We’ve been helping a client - a small professional service firm - with the termination of a mid-level employee. As always, the client has had lots to think about: first, deciding to terminate the employee, and second, planning to implement its decision. Some of the stickiest issues we’ve had to work through relate to technology. This particular termination has been delayed several times while the employer scrambles to figure out how to protect its data and clients without increasing its risk of a dispute with the terminating employee.
The employee has been allowed access to the firm’s computer systems and data on a personal computer and a smartphone. That’s not unusual these days, and the arrangement has worked well for the employer, its clients, and the employee. But access to the employer’s systems and data has meant access to all sorts of confidential internal information and forms. In addition, because of the nature of the work the employer does, it has also provided the employee with access to confidential financial information and other proprietary business information belonging to the employer’s clients.
Now the employee is leaving, and will probably be leaving unhappy. He is not expected to be cooperative. Will he turn over his computer and smartphone to the firm so all that client and employer information can be removed? Well, we hope so, but the employer is very worried that he won’t. Getting access to the employee’s devices may become a major flashpoint, and the employer may end up having to negotiate about it.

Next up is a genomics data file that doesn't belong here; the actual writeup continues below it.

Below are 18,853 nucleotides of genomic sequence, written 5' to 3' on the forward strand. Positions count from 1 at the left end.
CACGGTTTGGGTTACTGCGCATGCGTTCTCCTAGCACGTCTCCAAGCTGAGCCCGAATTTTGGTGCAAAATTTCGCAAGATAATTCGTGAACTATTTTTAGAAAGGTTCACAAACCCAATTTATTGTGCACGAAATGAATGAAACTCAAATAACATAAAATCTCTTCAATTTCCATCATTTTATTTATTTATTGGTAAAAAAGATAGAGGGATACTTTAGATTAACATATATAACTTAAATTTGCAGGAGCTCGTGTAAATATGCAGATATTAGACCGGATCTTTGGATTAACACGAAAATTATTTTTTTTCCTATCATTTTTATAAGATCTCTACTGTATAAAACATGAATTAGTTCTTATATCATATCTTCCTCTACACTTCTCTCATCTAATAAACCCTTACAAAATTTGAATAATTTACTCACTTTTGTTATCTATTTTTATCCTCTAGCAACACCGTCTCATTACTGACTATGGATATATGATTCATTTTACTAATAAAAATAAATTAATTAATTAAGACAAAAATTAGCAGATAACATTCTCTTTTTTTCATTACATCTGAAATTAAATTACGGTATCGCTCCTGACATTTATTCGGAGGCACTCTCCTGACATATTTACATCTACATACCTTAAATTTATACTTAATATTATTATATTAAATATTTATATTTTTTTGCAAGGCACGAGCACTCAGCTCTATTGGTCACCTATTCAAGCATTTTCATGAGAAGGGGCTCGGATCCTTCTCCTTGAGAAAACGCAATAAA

This employer is pretty sophisticated, but until now it hasn’t felt the need to have a “Bring Your Own Device” or “BYOD” policy. A good BYOD policy makes employees’ use of their personal devices to access employer or client data conditional on compliance with appropriate security measures. It also requires that when the employee leaves, personal devices must be made available so that employer data can be removed. Some employers add provisions to their BYOD policies stating that the employee agrees to a “remote wipe” of the personal device if the device isn’t made available for data removal, and that the employee understands that a remote wipe could result in the inadvertent destruction of personal information. BYOD policies should be acknowledged in writing by each employee, and a signed or initialed copy of the policy should be kept with each employee’s personnel records.
As you can imagine, the employer we’re working with fervently wishes it had a BYOD policy in place. Because it doesn’t, the employer is spending time and energy trying to figure out what data is at risk and how best to protect it. Terminations are never easy, but they needn’t be complicated by worries about protecting the security of your business or, worse, the security of your customers or clients. If you allow your employees to access your data on personal devices, you need a BYOD policy, period.
Posted by Judy Langevin